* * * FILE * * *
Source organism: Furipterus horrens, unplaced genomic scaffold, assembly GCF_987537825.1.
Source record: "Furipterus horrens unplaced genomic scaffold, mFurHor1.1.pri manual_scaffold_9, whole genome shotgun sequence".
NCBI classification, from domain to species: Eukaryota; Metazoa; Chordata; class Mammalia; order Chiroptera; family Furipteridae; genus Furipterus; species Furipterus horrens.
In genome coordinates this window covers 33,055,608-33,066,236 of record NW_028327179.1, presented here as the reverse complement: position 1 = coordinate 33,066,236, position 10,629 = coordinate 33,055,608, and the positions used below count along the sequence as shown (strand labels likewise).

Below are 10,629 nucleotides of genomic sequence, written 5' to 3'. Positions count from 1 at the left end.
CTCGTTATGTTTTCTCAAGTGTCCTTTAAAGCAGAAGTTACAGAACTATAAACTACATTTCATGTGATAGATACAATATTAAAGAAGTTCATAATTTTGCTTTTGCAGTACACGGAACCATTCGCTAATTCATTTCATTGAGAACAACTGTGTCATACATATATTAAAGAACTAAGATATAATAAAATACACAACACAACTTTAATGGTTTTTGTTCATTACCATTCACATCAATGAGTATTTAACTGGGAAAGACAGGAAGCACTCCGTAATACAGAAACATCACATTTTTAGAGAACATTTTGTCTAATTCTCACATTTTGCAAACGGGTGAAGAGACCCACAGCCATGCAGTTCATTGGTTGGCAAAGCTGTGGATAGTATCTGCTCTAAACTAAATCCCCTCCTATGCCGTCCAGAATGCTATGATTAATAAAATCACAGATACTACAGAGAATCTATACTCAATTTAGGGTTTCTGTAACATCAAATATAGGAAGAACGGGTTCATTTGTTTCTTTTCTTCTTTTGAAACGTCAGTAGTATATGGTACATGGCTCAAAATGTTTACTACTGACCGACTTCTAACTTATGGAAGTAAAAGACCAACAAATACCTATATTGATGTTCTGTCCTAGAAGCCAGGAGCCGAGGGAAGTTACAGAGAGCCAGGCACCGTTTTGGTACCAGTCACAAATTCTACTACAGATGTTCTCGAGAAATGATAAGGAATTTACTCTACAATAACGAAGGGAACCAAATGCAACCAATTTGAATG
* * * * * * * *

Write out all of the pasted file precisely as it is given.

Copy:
Source organism: Furipterus horrens, unplaced genomic scaffold, assembly GCF_987537825.1.
Source record: "Furipterus horrens unplaced genomic scaffold, mFurHor1.1.pri manual_scaffold_9, whole genome shotgun sequence".
NCBI classification, from domain to species: Eukaryota; Metazoa; Chordata; class Mammalia; order Chiroptera; family Furipteridae; genus Furipterus; species Furipterus horrens.
In genome coordinates this window covers 33,055,608-33,066,236 of record NW_028327179.1, presented here as the reverse complement: position 1 = coordinate 33,066,236, position 10,629 = coordinate 33,055,608, and the positions used below count along the sequence as shown (strand labels likewise).

Below are 10,629 nucleotides of genomic sequence, written 5' to 3'. Positions count from 1 at the left end.
CTCGTTATGTTTTCTCAAGTGTCCTTTAAAGCAGAAGTTACAGAACTATAAACTACATTTCATGTGATAGATACAATATTAAAGAAGTTCATAATTTTGCTTTTGCAGTACACGGAACCATTCGCTAATTCATTTCATTGAGAACAACTGTGTCATACATATATTAAAGAACTAAGATATAATAAAATACACAACACAACTTTAATGGTTTTTGTTCATTACCATTCACATCAATGAGTATTTAACTGGGAAAGACAGGAAGCACTCCGTAATACAGAAACATCACATTTTTAGAGAACATTTTGTCTAATTCTCACATTTTGCAAACGGGTGAAGAGACCCACAGCCATGCAGTTCATTGGTTGGCAAAGCTGTGGATAGTATCTGCTCTAAACTAAATCCCCTCCTATGCCGTCCAGAATGCTATGATTAATAAAATCACAGATACTACAGAGAATCTATACTCAATTTAGGGTTTCTGTAACATCAAATATAGGAAGAACGGGTTCATTTGTTTCTTTTCTTCTTTTGAAACGTCAGTAGTATATGGTACATGGCTCAAAATGTTTACTACTGACCGACTTCTAACTTATGGAAGTAAAAGACCAACAAATACCTATATTGATGTTCTGTCCTAGAAGCCAGGAGCCGAGGGAAGTTACAGAGAGCCAGGCACCGTTTTGGTACCAGTCACAAATTCTACTACAGATGTTCTCGAGAAATGATAAGGAATTTACTCTACAATAACGAAGGGAACCAAATGCAACCAATTTGAATG